'52. Clearance on payment of duty. When the manufacturer desires to remove goods on payment of duty, either from the place or premises specified under Rule 9 or from a storeroom or other place of storage approved by the Collector under Rule 47, he shall make application in triplicate (unless otherwise by rule or order required) to the proper office in the proper form and shall deliver it to the officer at least twelve hours (or such other period as may be elsewhere prescribed or as the Collector may in any particular case require or allow) before it is intended to remove the goods. The officer shall, thereupon, assess the amount of duty due on the goods and on production of evidence that this sum has been paid into the Treasury, or paid to the account of the Collector in the Reserve Bank of India or the State Bank of India, or has been despatched to the Treasury by money order shall allow the goods to be cleared.'

The application referred to in said Rule is made in the prescribed form, being Form A. R. 1 (Central Excise Series No. 57) set out at pp. 442 to 448 of the Central Excise Manual, 8th Edition. In the present case, it is this form which was used in all the transactions. It is, therefore, evident that the normal procedure is that the goods are removed upon payment of the duty assessed. The Rules provide for such assessment as well as for a 'provisional assessment.' At the relevant time, provisional assessment of duty was governed by Rule 10-B, the relevant terms whereof were as follows :--

'10-B. Provisional Assessment of Duty :--

(1) Notwithstanding anything contained in theserules-

(a) Where the owner of any excisable goods makes and subscribes a declaration before the proper officer to the effect that he is unable for want of lull Information to state precisely the real value or description or such goods in the proper Form; or

(b) Where the owner of any goods has furnished full information in regard to the real value or description of the goods but the proper Officer requires further proof in respect thereof; or

(c) where the proper Officer deems it expedient to subject any excisable goods to any chemical or other test, the proper Officer may direct that the duty leviable on such goods may, pending the production of such information or proof or pending the completion of any such test, be assessed provisionally.

(2) When the owner of any goods in respect of which the duty has been assessed provisionally under Sub-rule (1) has paid such duty, the proper Officer may make an order allowing the goods to be cleared for home consumption or for exportation, as the case may be and such order shall be sufficient authority for the removal of the goods by the owner :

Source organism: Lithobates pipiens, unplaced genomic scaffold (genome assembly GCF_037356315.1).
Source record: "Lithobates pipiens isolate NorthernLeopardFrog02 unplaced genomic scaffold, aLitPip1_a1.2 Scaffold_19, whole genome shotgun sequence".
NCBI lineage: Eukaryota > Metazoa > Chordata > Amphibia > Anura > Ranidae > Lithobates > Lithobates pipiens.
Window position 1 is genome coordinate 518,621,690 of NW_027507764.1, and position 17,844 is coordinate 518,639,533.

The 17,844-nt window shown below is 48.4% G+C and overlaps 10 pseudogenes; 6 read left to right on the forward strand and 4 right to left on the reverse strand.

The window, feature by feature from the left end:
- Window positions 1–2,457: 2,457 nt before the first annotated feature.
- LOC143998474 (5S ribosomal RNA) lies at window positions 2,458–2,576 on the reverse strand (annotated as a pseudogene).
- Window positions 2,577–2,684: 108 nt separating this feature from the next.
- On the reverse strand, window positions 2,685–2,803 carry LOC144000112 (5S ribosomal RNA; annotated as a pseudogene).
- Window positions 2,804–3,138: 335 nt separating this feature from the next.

Provided that before making any such order the proper officer shall require the owner to furnish a bond in the proper form binding the owner to pay the differential duty when the final assessment is made. 3. When the duty leviable on such goods is assessed finally in accordance with the provisions of these rules, the duty provisionally assessed shall be adjusted against the duty finally assessed, and if the duty provisionally assessed falls short of, or is in excess of, the duly finally assessed, the owner of the goods shall pay the deficiency or be entitled to refund, as the case may be.'

3. We now come to the provision for the recovery of duties which have been short-levied. Rules 10 and 10-A are the relevant Rules, which I set out below. It will appear later on that it is Rule 10 which is applicable to the facts of this case.

'10. Recovery of duties or charges short-levied or erroneously refunded :--When duties or charges have been short-levied through inadvertence, error, collusion or misconstruction on the part of an officer, or through misstatement as to me quantity, description or value of such goods on the part of the owner, or when any such duty or charge, after having been levied, has been owing to any such cause, erroneously refunded, the person chargeable with the duty or charge, so short-levied, or to whom such refund has been erroneously made, shall pay the deficiency or pay the amount paid to him in excess, as the case may be, on written demand by the proper officer being made within three months from the date on which the duty or charge was paid or adjusted in the owners account-current, if any, or from the date of making the refund.

10-A. Residuary powers for recovery of sums due to Government:--Where these Rules do not make any specific provision for the collection of any duty, or of any deficiency in duty if the duty has for any reason been short-levied, or of any other sum of any kind payable to the Central Government under the Act or these Rules, such duty, deficiency in duty or sum shall, on a written demand made by the proper officer, be paid to such person and at such time and place, as the proper officer may specify.'